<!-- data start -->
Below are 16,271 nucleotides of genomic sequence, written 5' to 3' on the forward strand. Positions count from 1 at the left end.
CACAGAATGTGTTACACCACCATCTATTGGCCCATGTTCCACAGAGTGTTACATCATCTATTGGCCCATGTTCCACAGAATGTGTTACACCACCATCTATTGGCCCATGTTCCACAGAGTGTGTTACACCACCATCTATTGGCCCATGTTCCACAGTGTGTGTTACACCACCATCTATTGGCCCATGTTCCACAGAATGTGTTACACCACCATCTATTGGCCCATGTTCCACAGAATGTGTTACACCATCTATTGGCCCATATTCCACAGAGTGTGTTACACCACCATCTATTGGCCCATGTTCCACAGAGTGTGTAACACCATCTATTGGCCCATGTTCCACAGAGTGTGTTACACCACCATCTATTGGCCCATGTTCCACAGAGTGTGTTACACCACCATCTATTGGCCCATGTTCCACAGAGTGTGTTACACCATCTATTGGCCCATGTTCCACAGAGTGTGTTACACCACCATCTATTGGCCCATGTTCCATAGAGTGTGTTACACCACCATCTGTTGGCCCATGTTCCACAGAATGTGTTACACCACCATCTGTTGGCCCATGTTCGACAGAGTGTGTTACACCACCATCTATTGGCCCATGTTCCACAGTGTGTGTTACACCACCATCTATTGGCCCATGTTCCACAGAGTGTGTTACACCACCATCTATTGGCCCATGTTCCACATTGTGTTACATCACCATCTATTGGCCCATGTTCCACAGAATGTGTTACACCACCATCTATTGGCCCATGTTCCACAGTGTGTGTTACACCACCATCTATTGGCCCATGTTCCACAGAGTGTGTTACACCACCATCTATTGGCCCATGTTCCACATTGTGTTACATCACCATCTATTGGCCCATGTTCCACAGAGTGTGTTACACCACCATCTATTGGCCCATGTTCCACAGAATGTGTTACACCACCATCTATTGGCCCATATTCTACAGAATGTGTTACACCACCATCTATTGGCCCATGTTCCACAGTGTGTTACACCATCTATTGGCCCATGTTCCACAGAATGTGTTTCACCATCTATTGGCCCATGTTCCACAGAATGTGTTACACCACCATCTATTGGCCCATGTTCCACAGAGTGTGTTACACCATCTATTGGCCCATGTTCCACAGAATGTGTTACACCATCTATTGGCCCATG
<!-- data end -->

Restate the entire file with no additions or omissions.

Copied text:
Below are 16,271 nucleotides of genomic sequence, written 5' to 3' on the forward strand. Positions count from 1 at the left end.
CACAGAATGTGTTACACCACCATCTATTGGCCCATGTTCCACAGAGTGTTACATCATCTATTGGCCCATGTTCCACAGAATGTGTTACACCACCATCTATTGGCCCATGTTCCACAGAGTGTGTTACACCACCATCTATTGGCCCATGTTCCACAGTGTGTGTTACACCACCATCTATTGGCCCATGTTCCACAGAATGTGTTACACCACCATCTATTGGCCCATGTTCCACAGAATGTGTTACACCATCTATTGGCCCATATTCCACAGAGTGTGTTACACCACCATCTATTGGCCCATGTTCCACAGAGTGTGTAACACCATCTATTGGCCCATGTTCCACAGAGTGTGTTACACCACCATCTATTGGCCCATGTTCCACAGAGTGTGTTACACCACCATCTATTGGCCCATGTTCCACAGAGTGTGTTACACCATCTATTGGCCCATGTTCCACAGAGTGTGTTACACCACCATCTATTGGCCCATGTTCCATAGAGTGTGTTACACCACCATCTGTTGGCCCATGTTCCACAGAATGTGTTACACCACCATCTGTTGGCCCATGTTCGACAGAGTGTGTTACACCACCATCTATTGGCCCATGTTCCACAGTGTGTGTTACACCACCATCTATTGGCCCATGTTCCACAGAGTGTGTTACACCACCATCTATTGGCCCATGTTCCACATTGTGTTACATCACCATCTATTGGCCCATGTTCCACAGAATGTGTTACACCACCATCTATTGGCCCATGTTCCACAGTGTGTGTTACACCACCATCTATTGGCCCATGTTCCACAGAGTGTGTTACACCACCATCTATTGGCCCATGTTCCACATTGTGTTACATCACCATCTATTGGCCCATGTTCCACAGAGTGTGTTACACCACCATCTATTGGCCCATGTTCCACAGAATGTGTTACACCACCATCTATTGGCCCATATTCTACAGAATGTGTTACACCACCATCTATTGGCCCATGTTCCACAGTGTGTTACACCATCTATTGGCCCATGTTCCACAGAATGTGTTTCACCATCTATTGGCCCATGTTCCACAGAATGTGTTACACCACCATCTATTGGCCCATGTTCCACAGAGTGTGTTACACCATCTATTGGCCCATGTTCCACAGAATGTGTTACACCATCTATTGGCCCATG